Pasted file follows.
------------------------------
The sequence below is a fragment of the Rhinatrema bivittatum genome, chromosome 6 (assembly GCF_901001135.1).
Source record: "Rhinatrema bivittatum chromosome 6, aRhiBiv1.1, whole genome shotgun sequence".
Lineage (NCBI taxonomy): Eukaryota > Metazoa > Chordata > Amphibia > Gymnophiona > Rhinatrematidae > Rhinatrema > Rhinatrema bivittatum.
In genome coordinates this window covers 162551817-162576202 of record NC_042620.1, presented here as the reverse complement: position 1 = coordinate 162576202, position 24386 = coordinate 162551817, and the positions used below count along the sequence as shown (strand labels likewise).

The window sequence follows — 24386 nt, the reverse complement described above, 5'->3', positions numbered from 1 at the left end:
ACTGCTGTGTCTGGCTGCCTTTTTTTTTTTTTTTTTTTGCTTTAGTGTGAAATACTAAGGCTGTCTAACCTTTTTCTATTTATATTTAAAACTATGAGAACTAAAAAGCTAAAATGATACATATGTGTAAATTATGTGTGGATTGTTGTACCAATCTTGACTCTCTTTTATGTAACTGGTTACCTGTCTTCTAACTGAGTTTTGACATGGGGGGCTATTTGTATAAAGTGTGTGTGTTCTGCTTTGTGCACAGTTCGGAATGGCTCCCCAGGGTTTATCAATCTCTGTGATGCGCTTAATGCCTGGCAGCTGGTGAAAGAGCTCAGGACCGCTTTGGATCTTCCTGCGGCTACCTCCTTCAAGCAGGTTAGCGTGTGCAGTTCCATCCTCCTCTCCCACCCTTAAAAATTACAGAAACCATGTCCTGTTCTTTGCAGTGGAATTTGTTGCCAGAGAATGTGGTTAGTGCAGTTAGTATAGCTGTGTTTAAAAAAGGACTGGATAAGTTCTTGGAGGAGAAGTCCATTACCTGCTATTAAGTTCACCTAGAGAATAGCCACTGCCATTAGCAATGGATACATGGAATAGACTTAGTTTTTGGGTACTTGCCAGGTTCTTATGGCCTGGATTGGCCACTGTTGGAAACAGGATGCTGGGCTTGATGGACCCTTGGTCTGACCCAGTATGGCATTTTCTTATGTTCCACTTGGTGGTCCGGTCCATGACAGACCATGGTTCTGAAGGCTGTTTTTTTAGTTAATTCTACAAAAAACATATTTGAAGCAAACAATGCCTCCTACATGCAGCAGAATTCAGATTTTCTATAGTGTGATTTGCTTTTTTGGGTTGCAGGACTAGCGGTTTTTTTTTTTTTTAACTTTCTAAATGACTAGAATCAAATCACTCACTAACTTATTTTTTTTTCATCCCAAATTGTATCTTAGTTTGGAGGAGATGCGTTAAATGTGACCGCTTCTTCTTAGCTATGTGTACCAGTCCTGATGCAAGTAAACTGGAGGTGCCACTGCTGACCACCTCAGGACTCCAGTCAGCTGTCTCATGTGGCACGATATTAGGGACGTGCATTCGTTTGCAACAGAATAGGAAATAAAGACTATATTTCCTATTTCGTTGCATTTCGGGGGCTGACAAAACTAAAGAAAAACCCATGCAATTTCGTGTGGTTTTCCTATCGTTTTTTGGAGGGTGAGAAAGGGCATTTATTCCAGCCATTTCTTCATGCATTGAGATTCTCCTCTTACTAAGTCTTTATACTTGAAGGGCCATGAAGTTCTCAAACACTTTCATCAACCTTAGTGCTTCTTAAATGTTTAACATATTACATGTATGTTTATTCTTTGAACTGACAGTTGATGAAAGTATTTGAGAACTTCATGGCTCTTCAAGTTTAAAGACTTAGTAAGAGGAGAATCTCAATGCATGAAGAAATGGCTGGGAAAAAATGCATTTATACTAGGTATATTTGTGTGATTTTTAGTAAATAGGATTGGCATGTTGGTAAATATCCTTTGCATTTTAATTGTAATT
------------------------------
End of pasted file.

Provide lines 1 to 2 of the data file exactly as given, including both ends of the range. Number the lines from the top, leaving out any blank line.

The sequence below is a fragment of the Rhinatrema bivittatum genome, chromosome 6 (assembly GCF_901001135.1).
Source record: "Rhinatrema bivittatum chromosome 6, aRhiBiv1.1, whole genome shotgun sequence".